On the way to a CO2-neutral economy, we need to perfect a whole range of technologies — including the electrochemical extraction of hydrogen from water, fuel cells, or carbon capture. All these technologies have one thing in common: they only work if suitable catalysts are used. For many years, researchers have therefore been investigating which materials are best suited for this purpose.
At TU Wien and the Comet Center for Electrochemistry and Surface Technology CEST in Wiener Neustadt, a unique combination of research methods is available for this kind of research. Together scientists could now show: Looking for the perfect catalyst is not only about finding the right material, but also about its orientation. Depending on the direction in which a crystal is cut and which of its atoms it thus presents to the outside world on its surface, its behavior can change dramatically.
Efficiency or stability
“For many important processes in electrochemistry, precious metals are often used as catalysts, such as iridium oxide or platinum particles,” says Prof. Markus Valtiner from the Institute of Applied Physics at TU Wien (IAP). In many cases these are catalysts with particularly high efficiency. However, there are also other important points to consider: The stability of a catalyst and the availability and recyclability of the materials. The most efficient catalyst material is of little use if it is a rare metal, dissolves after a short time, undergoes chemical changes or becomes unusable for other reasons.
For this reason, other, more sustainable catalysts are of interest, such as zinc oxide, even though they are even less effective. By combining different measuring methods, it is now possible to show that the effectiveness and the stability of such catalysts can be significantly improved by studying how the surface of the catalyst crystals is structured on an atomic scale.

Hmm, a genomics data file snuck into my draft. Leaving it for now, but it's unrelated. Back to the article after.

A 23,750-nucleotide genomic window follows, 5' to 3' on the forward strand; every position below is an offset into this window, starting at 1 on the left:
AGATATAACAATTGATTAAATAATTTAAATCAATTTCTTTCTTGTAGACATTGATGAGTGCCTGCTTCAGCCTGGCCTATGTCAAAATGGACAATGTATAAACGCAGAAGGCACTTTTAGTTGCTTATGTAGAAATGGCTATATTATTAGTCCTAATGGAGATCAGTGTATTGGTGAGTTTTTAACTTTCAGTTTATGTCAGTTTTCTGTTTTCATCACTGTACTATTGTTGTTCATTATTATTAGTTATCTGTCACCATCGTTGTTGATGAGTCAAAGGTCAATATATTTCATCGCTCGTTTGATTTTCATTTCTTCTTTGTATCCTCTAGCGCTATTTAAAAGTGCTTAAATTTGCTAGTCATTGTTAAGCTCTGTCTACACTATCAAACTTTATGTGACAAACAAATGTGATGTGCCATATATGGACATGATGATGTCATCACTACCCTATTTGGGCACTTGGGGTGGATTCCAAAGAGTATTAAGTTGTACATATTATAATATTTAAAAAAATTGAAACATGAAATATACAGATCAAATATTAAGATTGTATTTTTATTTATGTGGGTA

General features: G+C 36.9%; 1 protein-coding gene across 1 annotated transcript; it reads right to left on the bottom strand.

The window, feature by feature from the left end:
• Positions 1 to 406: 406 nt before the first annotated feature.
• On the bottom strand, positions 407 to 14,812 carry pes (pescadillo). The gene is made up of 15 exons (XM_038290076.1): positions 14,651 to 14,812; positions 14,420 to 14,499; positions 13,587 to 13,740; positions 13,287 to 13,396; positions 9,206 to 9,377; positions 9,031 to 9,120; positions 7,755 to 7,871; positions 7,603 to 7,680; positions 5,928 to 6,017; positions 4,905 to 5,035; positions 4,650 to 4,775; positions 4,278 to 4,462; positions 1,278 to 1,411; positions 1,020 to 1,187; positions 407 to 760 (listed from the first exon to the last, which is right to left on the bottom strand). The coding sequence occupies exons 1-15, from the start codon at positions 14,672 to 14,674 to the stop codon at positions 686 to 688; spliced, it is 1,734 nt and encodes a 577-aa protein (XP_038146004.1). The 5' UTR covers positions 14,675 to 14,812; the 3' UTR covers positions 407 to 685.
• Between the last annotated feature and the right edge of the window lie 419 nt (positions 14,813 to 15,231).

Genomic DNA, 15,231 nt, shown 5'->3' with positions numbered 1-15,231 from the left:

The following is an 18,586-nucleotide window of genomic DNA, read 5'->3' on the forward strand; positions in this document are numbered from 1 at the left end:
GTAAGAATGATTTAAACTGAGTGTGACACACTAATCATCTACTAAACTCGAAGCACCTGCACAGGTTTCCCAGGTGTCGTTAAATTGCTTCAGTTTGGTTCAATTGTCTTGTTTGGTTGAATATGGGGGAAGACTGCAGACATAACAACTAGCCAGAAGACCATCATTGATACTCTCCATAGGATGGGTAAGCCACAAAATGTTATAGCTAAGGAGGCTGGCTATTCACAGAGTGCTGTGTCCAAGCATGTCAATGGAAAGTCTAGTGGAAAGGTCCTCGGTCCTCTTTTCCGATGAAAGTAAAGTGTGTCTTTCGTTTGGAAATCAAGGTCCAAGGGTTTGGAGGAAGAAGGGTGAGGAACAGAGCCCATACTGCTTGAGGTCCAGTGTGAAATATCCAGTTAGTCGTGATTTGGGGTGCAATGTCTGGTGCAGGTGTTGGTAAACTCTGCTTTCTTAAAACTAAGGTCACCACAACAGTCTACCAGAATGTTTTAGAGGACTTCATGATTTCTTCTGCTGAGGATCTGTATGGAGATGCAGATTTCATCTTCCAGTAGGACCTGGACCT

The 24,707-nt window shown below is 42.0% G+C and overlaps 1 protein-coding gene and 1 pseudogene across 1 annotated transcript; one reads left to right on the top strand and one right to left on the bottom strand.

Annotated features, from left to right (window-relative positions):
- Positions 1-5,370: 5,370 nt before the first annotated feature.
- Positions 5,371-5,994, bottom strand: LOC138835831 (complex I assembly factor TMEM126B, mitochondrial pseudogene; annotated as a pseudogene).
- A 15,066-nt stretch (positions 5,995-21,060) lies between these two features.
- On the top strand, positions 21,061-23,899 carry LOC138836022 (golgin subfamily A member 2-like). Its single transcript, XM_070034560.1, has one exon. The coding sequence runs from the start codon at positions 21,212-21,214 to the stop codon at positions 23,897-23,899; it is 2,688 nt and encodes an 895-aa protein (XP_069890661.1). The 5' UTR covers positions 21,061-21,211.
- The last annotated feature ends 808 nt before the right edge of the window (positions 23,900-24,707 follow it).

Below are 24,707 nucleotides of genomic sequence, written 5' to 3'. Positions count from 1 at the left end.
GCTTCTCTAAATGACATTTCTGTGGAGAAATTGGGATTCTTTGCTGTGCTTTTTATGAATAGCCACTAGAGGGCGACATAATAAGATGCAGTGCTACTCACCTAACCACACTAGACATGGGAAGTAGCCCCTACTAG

It all depends on the direction
Crystals can have different surfaces: “Let's imagine a cube-shaped crystal that we cut in two,” says Markus Valtiner. “We can cut the cube straight through the middle to create two cuboids. Or we can cut it exactly diagonally, at a 45-degree angle. The cut surfaces that we obtain in these two cases are different: Different atoms are located at different distances from each other on the cut surface. Therefore, these surfaces can also behave very differently in chemical processes.”
Zinc oxide crystals are not cube-shaped, but form honeycomb-like hexagons — but the same principle applies here, too: Its properties depend on the arrangement of the atoms on the surface. “If you choose exactly the right surface angle, microscopically small triangular holes form there, with a diameter of only a few atoms,” says Markus Valtiner. “Hydrogen atoms can attach there, chemical processes take place that support the splitting of water, but at the same time stabilize the material itself.”
The research team has now been able to prove this stabilization for the first time: “At the catalyst surface, water is split into hydrogen and oxygen. While this process is in progress, we can take liquid samples and examine whether they contain traces of the catalyst,” explains Markus Valtiner. “To do this, the liquid must first be strongly heated in a plasma and broken down into individual atoms. Then we separate these atoms in a mass spectrometer and sort them, element by element. If the catalyst is stable, we should hardly find any atoms from the catalyst material. Indeed, we could not detect any decomposition of the material at the atomic triangle structures when hydrogen was produced.” This stabilizing effect is surprisingly strong — now the team is working on making zinc oxide even more efficient and transferring the physical principle of this stabilization to other materials.
Unique research opportunities for energy system transformation
Atomic surface structures have been studied at TU Wien for many years. “At our institute, these triangular structures have first been demonstrated and theoretically explained years ago, and now we are the first to demonstrate their importance for electrochemistry,” says Markus Valtiner. “This is because we are in the unique situation here of being able to combine all the necessary research steps under one roof — from sample preparation to simulation on supercomputers, from microscopy in ultra-high vacuum to practical tests in realistic environments.”
“This collaboration of different specialties under one roof is unique, and our great advantage to be able to be a global leader in research and teaching in this field,” says Carina Brunnhofer, student at the IAP.
“Over the next ten years, we will develop stable and commercially viable systems for water splitting and CO2 reduction based on methodological developments and a fundamental understanding of surface chemistry and physics,” says Dominik Dworschak, the first author of the recently published study. “However, at least a sustainable doubling of the current power output must be achieved in parallel,” Markus Valtiner notes. “We are therefore on an exciting path, on which we will only achieve our climate targets through consistent, cross-sector research and development.